Chicago’s Demand for Office Space Heats Up Going Into 2016
Office vacancy in Chicago’s downtown core has been steadily declining in recent years, and it looks like this trend will continue into 2016.
By fourth quarter of the previous year, overall downtown vacancy had fallen to 12%: the lowest it’s been in over seven years. Large Chicago companies, many of which are in the tech sector, have been steadily expanding their spaces and pulling in new employees. At the same time, businesses originally based in the suburbs have been either moving downtown or setting up satellite offices in the city’s core.
At the same time, Chicago’s supply of offices is scheduled to increase within the year. Two new office towers are under construction, and both are predicted to be completed within 2016. Meanwhile, another 35-story tower will begin construction this year, opening up hundreds of thousands more square feet by 2018.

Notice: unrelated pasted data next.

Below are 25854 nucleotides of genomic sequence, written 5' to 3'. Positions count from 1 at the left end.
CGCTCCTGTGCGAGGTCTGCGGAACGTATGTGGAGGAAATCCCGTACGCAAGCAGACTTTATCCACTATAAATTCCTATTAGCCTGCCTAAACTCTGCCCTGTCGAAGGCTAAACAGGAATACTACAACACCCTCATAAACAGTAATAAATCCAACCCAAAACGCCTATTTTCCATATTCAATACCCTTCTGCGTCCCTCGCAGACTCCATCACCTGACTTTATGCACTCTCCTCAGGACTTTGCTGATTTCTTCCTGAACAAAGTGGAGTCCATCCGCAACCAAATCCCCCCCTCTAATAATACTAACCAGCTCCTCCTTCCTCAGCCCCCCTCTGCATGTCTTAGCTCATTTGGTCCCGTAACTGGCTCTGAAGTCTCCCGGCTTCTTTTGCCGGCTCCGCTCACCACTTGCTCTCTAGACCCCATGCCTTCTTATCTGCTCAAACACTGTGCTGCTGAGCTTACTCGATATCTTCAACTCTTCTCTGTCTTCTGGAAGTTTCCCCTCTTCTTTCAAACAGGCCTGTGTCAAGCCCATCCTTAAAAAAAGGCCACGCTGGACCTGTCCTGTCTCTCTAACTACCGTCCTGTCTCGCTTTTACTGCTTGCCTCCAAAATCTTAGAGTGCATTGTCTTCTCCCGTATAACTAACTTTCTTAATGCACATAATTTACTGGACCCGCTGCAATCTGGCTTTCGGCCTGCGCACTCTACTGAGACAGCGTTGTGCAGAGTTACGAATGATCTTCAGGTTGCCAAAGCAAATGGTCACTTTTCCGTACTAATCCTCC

With all of these new developments in such a short span, building owners will have to compete to fill their space. In the next three years, it is predicted that there will be roughly six million square feet of office space that will be up for grabs once the current tenants move out. Despite Chicago’s demand for office space, its supply looks like it will more than match it.
But in the meantime, supply remains tight and rent remains high. With demand showing no sign of stopping, it’s difficult to say whether new tenants in the coming years will have an easier time finding space, even with the projected supply surplus.
Looking at net absorption, 2016 will likely be a year of booming demand for Chicago’s real estate. The fourth quarter of last year let to almost 800,000 square feet of space being absorbed, which is the most in a quarter since 2015. If this trend continues, there will be plenty of demand to meet the newly opened spaces in 2016.